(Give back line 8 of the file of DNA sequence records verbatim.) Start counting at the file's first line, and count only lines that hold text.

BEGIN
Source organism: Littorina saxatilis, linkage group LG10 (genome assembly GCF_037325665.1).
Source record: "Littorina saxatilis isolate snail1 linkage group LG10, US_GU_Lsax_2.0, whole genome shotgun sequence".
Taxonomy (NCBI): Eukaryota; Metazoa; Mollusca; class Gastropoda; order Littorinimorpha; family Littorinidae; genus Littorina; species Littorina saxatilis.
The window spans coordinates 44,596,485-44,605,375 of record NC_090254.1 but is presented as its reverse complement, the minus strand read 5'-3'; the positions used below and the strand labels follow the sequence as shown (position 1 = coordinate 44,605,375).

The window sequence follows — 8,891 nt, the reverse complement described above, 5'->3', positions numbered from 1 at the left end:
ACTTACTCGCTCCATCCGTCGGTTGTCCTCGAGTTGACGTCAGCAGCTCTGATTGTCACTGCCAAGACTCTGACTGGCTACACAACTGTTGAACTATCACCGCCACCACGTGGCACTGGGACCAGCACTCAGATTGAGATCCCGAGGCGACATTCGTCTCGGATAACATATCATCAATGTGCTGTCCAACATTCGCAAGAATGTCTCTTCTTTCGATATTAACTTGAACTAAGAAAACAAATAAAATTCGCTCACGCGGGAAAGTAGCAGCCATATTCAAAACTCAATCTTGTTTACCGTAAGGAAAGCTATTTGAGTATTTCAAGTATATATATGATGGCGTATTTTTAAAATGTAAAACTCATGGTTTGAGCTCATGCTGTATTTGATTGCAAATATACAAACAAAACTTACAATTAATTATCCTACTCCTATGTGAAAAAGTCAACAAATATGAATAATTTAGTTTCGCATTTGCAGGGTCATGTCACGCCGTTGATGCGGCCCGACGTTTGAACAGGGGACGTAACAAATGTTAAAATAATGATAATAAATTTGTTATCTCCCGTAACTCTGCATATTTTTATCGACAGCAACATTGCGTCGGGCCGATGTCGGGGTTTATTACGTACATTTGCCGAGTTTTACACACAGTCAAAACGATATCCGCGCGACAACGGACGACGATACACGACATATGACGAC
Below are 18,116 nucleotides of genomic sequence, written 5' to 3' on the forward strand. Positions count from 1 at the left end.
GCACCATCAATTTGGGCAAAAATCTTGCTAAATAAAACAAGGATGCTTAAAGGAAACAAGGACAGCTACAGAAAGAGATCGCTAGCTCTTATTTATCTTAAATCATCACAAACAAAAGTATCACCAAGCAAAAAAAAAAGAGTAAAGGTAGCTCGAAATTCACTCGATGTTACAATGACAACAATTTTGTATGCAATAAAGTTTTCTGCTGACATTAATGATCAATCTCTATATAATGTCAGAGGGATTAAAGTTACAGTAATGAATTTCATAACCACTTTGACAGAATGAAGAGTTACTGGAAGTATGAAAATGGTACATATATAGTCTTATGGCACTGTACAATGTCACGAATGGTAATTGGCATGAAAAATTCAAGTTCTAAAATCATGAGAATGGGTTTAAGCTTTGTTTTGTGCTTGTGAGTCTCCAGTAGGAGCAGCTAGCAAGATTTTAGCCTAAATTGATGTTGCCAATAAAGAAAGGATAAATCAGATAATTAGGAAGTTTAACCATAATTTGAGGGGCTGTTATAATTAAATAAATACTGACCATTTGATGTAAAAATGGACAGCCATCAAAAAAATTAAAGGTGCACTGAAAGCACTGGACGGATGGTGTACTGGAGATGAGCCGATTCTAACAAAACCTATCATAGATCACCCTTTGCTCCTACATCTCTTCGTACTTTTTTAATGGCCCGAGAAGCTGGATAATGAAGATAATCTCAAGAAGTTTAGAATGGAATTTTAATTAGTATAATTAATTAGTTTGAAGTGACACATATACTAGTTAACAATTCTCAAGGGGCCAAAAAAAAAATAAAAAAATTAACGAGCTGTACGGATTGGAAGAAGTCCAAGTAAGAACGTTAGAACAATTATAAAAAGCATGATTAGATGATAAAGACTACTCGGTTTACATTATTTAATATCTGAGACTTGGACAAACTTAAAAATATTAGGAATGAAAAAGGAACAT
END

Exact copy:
GCACCATCAATTTGGGCAAAAATCTTGCTAAATAAAACAAGGATGCTTAAAGGAAACAAGGACAGCTACAGAAAGAGATCGCTAGCTCTTATTTATCTTAAATCATCACAAACAAAAGTATCACCAAGCAAAAAAAAAAGAGTAAAGGTAGCTCGAAATTCACTCGATGTTACAATGACAACAATTTTGTATGCAATAAAGTTTTCTGCTGACATTAATGATCAATCTCTATATAATGTCAGAGGGATTAAAGTTACAGTAATGAATTTCATAACCACTTTGACAGAATGAAGAGTTACTGGAAGTATGAAAATGGTACATATATAGTCTTATGGCACTGTACAATGTCACGAATGGTAATTGGCATGAAAAATTCAAGTTCTAAAATCATGAGAATGGGTTTAAGCTTTGTTTTGTGCTTGTGAGTCTCCAGTAGGAGCAGCTAGCAAGATTTTAGCCTAAATTGATGTTGCCAATAAAGAAAGGATAAATCAGATAATTAGGAAGTTTAACCATAATTTGAGGGGCTGTTATAATTAAATAAATACTGACCATTTGATGTAAAAATGGACAGCCATCAAAAAAATTAAAGGTGCACTGAAAGCACTGGACGGATGGTGTACTGGAGATGAGCCGATTCTAACAAAACCTATCATAGATCACCCTTTGCTCCTACATCTCTTCGTACTTTTTTAATGGCCCGAGAAGCTGGATAATGAAGATAATCTCAAGAAGTTTAGAATGGAATTTTAATTAGTATAATTAATTAGTTTGAAGTGACACATATACTAGTTAACAATTCTCAAGGGGCCAAAAAAAAAATAAAAAAATTAACGAGCTGTACGGATTGGAAGAAGTCCAAGTAAGAACGTTAGAACAATTATAAAAAGCATGATTAGATGATAAAGACTACTCGGTTTACATTATTTAATATCTGAGACTTGGACAAACTTAAAAATATTAGGAATGAAAAAGGAACAT